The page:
Storage vendors have endured tough times lately. Why so? First, because of commoditization pressures affecting storage components and hardware margins. Second, due to the success public cloud players like AWS, Google and Microsoft are enjoying with bargain basement consumers and business-focused storage services.
What can storage vendors to do? There’s no quick or easy fix but one strategy incorporates adopting leading-edge technologies, like NAND-based flash drives, that commodity storage can’t touch. Another involves vendors creating solutions for core business problems. IBM’s new all-flash DS8880 storage family highlights how the company is using both these strategies to its mainframe customers’ benefit.
IBM z Systems’ storage needs
As noted in IBM’s press release, the DS8880 family members are designed for the intense rigors of IBM z System mainframe installations owned by mid-size and large enterprise customers. IBM’s z Systems support the high availability (HA), continuous up-time, and performance required by demanding workloads, ranging from enterprise resource planning (ERP) and financial transactions to cognitive applications, like machine learning and natural language processing.
That’s why it’s long been the business-critical platform of choice for global finance players, including banks, traders and credit card companies, as well as major retailers, airlines and travel businesses. So it’s no surprise that the DS8880 family supports ‘six nines availability’ (continuous operations 99.9999% of the time) via deep integration between the new arrays and z Systems mainframe.
But why is that important? Compare “five nines” and “six nines” availability in real world data center terms. The former allows no more than 5.26 minutes of unplanned annual downtime per year while the latter allows just 31.5 seconds of downtime. That may not sound like a lot and many pundits say that gaining five extra minutes simply isn’t worth the cost of achieving that extra “9.”
However, it really depends on the business. Consider that at the IBM mainframe’s 50th anniversary celebration in 2014, Citibank CEO Walter Winston said his company’s IBM z Systems could complete about 150,000 transactions per second or nearly nine million transactions per minute. You don’t need a mainframe to calculate the costly disruption of five minutes of unexpected downtime to Citibank, or why the company happily upgraded its entire mainframe infrastructure that year with all-new IBM z Systems hardware.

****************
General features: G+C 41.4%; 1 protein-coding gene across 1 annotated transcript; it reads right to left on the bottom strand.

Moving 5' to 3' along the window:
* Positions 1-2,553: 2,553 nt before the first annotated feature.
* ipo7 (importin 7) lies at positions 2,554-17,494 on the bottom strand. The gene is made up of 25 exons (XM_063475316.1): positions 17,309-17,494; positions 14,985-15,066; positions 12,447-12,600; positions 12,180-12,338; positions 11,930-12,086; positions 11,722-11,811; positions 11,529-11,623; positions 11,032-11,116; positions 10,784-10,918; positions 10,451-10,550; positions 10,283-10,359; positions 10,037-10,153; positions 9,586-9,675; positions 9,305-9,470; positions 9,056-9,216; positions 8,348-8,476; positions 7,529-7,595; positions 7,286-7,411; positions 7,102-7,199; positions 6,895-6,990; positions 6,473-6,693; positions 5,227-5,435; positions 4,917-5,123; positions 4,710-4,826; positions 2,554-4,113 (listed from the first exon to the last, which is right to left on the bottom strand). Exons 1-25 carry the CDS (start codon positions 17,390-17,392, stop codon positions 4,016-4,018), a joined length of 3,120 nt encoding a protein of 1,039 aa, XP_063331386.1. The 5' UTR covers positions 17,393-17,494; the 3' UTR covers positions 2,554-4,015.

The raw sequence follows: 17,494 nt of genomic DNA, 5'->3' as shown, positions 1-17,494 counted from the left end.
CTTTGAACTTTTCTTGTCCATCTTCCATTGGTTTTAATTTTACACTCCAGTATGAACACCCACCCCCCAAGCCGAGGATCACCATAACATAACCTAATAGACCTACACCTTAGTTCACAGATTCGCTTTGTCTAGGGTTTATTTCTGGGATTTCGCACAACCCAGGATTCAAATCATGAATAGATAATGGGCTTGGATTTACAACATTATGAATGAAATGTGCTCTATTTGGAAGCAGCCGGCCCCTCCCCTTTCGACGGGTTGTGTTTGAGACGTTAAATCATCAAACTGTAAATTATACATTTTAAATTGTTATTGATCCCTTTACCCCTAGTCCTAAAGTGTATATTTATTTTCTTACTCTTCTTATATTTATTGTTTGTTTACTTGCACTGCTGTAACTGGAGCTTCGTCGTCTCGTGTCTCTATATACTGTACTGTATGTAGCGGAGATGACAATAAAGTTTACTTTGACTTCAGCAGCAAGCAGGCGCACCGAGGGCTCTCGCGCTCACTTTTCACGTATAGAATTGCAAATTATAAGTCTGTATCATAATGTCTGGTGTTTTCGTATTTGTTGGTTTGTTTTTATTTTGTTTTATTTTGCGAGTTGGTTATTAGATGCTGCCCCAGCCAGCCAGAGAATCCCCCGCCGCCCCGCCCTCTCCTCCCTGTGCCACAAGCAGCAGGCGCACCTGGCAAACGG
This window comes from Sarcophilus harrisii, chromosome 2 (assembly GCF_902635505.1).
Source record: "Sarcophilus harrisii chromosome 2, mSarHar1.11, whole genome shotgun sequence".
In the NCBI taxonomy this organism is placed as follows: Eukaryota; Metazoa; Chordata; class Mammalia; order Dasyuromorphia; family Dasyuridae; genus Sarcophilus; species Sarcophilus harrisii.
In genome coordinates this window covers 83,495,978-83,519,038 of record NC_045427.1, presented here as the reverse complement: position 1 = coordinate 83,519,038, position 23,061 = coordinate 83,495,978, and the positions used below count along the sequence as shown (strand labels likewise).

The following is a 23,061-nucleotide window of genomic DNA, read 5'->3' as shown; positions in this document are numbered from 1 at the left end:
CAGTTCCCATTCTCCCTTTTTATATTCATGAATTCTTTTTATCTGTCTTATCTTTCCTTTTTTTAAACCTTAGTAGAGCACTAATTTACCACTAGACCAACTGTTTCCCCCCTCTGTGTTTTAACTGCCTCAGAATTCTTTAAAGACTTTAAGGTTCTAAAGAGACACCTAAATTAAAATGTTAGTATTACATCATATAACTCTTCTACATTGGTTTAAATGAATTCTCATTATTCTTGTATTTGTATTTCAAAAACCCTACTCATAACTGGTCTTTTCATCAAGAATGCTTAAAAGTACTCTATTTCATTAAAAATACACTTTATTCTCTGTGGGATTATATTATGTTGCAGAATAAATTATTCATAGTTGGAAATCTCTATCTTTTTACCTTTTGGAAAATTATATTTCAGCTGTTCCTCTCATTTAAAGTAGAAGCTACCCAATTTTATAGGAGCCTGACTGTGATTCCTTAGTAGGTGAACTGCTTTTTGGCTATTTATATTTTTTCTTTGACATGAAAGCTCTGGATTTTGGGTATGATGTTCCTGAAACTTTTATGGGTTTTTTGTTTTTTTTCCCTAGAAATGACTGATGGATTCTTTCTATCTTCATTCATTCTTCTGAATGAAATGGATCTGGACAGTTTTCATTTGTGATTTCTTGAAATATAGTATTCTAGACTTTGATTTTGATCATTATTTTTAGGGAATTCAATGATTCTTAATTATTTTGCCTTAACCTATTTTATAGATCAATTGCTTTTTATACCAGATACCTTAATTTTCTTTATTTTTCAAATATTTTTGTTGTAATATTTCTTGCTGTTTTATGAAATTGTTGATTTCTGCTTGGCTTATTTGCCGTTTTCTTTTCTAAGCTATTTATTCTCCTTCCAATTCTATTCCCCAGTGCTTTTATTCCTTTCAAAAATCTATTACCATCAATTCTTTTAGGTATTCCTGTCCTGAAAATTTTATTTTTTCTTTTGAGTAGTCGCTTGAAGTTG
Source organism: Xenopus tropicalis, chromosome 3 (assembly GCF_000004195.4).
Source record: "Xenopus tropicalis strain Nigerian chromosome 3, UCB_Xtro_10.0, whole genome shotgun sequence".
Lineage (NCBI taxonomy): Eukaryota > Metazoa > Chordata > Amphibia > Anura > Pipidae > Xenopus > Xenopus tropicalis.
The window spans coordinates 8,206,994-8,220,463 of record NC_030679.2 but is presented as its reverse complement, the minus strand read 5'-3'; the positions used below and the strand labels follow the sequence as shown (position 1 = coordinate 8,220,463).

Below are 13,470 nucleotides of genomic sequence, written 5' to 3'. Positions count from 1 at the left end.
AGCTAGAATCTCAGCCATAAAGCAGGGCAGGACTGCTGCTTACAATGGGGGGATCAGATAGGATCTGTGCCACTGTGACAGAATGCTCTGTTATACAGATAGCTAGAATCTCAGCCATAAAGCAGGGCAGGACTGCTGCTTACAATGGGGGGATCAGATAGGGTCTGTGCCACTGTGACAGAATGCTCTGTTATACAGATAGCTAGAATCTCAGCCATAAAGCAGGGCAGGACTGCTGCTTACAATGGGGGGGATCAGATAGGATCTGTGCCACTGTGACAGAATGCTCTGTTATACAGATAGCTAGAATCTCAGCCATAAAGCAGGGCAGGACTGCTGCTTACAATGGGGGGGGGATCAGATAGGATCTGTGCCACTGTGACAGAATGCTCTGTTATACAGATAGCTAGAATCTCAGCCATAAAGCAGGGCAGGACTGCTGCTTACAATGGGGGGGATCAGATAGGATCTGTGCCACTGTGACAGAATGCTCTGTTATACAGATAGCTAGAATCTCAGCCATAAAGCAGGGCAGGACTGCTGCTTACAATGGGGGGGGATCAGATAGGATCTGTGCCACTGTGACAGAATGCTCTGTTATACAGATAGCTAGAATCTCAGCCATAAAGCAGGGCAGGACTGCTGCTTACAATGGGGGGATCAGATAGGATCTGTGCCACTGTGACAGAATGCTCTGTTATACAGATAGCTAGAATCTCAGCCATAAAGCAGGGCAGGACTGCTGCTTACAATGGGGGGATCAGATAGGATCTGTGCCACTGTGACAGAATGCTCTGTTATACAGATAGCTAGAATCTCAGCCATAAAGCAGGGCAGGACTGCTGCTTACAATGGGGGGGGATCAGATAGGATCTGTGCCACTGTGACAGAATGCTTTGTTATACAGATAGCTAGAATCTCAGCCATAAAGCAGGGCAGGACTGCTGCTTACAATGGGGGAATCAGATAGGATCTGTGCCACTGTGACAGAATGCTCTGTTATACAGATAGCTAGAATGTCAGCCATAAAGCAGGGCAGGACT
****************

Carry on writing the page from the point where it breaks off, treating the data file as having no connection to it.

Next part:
How does IBM’s DS8880 family complement this? Related to the announcement, IBM noted two customers with pilot versions of the new systems: the Health Insurance Institute of Slovenia which is using a DS8886 enterprise system for managing new customer-facing applications for its 2+ million clients, and “the world’s largest bank” which is leveraging the DS8888 analytics class system for near real-time fraud detection.
Both underscore the new solutions’ obvious business value, but the ability to robustly support highly complex functions “at scale” is (as it has always been) the mainframe’s sweet spot. That’s why thousands of companies worldwide depend on IBM z Systems for an enormous variety of business applications and processes.
The truth is that the model and feature variations available in the new DS8880 family also highlight IBM’s recognition that mainframe clients come in all shapes and sizes. The DS8880 family clearly signals the company’s intention to help customers enjoy the innovative benefits of all-flash storage no matter what their needs may be.
The new DS8880 solutions demonstrate why IBM continues to maintain a leadership position in enterprise storage but they also provide insights into how IBM continues to extend the value and life of its venerable mainframe platform.
Analysts and competitors have been denigrating the IBM mainframe and mistakenly predicting its certain demise since at least 1993, the year Louis Gerstner became IBM’s CEO and launched one of the IT industry’s most remarkable comebacks. Central to Gerstner’s strategy was reinvesting in the mainframe, a renewal process the company has steadily continued ever since.
Sometimes that involved upgrading or reinventing mainframe hardware, components, while other efforts focused on new software development, including investing in Linux and other open source projects. All along the way, IBM closely integrated the platform with new technologies that offered z Systems customers additional business critical benefits.
The DS8880 family demonstrates IBM’s longstanding insights into mainframe customers’ existing and emerging requirements. Today, that includes utilizing all-flash storage to enhance HA-sensitive enterprise applications and embracing new analytics workloads, including those leveraging IBM’s Watson cognitive platform. That is likely to provide solid benefits to IBM and its mainframe customers during the near term and should also help fuel the remarkable longevity of the IBM z Systems for years to come.